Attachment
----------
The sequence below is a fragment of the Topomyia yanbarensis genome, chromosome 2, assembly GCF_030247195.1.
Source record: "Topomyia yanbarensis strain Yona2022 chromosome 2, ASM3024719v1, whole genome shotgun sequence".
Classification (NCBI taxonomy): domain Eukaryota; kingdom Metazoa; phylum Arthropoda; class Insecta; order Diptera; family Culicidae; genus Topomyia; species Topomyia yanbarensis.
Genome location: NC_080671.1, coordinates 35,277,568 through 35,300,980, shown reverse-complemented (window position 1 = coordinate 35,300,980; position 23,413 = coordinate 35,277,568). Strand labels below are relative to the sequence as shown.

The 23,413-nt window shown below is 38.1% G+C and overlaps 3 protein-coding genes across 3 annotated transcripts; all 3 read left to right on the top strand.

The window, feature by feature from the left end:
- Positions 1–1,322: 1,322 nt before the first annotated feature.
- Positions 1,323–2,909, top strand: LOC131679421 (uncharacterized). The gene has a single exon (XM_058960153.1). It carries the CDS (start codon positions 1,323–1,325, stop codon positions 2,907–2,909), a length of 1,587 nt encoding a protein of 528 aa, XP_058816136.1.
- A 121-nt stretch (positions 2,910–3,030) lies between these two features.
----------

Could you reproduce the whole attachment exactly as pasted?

The sequence below is a fragment of the Topomyia yanbarensis genome, chromosome 2, assembly GCF_030247195.1.
Source record: "Topomyia yanbarensis strain Yona2022 chromosome 2, ASM3024719v1, whole genome shotgun sequence".
Classification (NCBI taxonomy): domain Eukaryota; kingdom Metazoa; phylum Arthropoda; class Insecta; order Diptera; family Culicidae; genus Topomyia; species Topomyia yanbarensis.
Genome location: NC_080671.1, coordinates 35,277,568 through 35,300,980, shown reverse-complemented (window position 1 = coordinate 35,300,980; position 23,413 = coordinate 35,277,568). Strand labels below are relative to the sequence as shown.

The 23,413-nt window shown below is 38.1% G+C and overlaps 3 protein-coding genes across 3 annotated transcripts; all 3 read left to right on the top strand.

The window, feature by feature from the left end:
- Positions 1–1,322: 1,322 nt before the first annotated feature.
- Positions 1,323–2,909, top strand: LOC131679421 (uncharacterized). The gene has a single exon (XM_058960153.1). It carries the CDS (start codon positions 1,323–1,325, stop codon positions 2,907–2,909), a length of 1,587 nt encoding a protein of 528 aa, XP_058816136.1.
- A 121-nt stretch (positions 2,910–3,030) lies between these two features.